From the beginning of colonization around 1880 until 1930, sub-Saharan Africa experienced 73 million more human losses than those of slavery. By 1930, the African population was almost extinct. The two slave trades and colonization therefore reduced, directly and indirectly, the African population by 78 to 84%. This is extermination.
What about all the infrastructures built by the colonizers?
Here we touch the heart of the pride of colonial nations and their peoples. Look at all these roads, these railroads, these buildings that we left you, they tell us. Let’s recall that Africa was covered with incredibly organized cities before the European slave trade, and that the vestiges of our past architectural feats are there to answer the insulting allusions of those who are nostalgic of colonization.
We quote again Louise Marie Diop-Maes who said “The infrastructure left in Africa by the colonizer, which one boasts of, were designed in the interests of the occupier and carried out by the forced labor of the population requisitioned or deported. So we cannot say that it is a gift.” Translation: these infrastructures were made with the blood of our ancestors, for the only exploitation of Africa by Europeans and not for the Africans’ sake.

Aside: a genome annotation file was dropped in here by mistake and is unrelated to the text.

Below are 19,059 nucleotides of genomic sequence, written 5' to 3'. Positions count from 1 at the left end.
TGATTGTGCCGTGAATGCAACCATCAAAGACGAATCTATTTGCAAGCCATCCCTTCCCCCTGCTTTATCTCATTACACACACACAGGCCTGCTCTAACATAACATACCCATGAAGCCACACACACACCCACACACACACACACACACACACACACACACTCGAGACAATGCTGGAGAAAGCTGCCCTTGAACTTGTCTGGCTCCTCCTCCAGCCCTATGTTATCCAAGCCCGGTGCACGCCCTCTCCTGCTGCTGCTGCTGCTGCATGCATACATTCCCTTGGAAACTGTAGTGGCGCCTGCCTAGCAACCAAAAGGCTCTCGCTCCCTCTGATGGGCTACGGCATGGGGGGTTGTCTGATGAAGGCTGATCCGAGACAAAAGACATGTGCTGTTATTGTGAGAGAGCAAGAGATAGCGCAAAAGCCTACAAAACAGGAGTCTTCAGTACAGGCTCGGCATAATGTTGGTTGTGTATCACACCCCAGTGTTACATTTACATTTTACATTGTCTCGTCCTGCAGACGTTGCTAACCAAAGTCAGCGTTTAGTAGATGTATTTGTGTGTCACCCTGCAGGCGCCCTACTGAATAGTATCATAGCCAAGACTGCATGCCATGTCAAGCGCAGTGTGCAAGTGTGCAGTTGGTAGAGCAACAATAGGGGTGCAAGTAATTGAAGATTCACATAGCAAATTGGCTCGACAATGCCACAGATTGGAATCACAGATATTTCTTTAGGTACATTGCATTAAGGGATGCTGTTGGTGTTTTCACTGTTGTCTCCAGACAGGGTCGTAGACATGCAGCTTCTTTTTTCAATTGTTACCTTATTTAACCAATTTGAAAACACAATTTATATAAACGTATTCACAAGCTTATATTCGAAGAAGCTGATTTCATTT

It should be added that black people, especially African-Americans, participated in the advent of all the new technologies that are believed to be peculiar to the European. Lewis Latiwer co-invented the telephone and invented the long-span bulb, Frederick Patterson and George Washington Carver participated in the advent and improvement of the automobile, Granville Woods and William Burr the train, Frederick Jones was a pioneer in the field of refrigeration and air conditioning, Alexander Miles the elevator, Mark Dean the computer, Charles Drew invented the blood bank, Gerald Lawson invented the modern video game console, the Ghanaian George Mensah has revolutionized the optic fiber producing high-speed internet, the Guadeloupian Raoul Nicolo revolutionized television etc … We do not even talk about all black people who made the greatness of the NASA.
All these technologies had the support of Africans and could have appeared in Africa, with or without colonization. They are not “white things” as we like to say.
One can only wonder what Africa would be today if it had not met the Europeans of slavery and colonization. Africa would probably be very advanced.
In short, if it is the Africans who civilized the world and civilized Europe twice, if Europe has no civilizing role, if Europe destroyed Africa during the slave trade and put an end to its glorious history, if it made it lose 73 million people during the colonization for its enrichment only, if colonization was the continuity of slavery with plunder, segregation and cultural mindlessness, if all these new technologies which one believes exclusively European might have emerged in Africa, what are the positive roles that colonial nations and their peoples are talking about?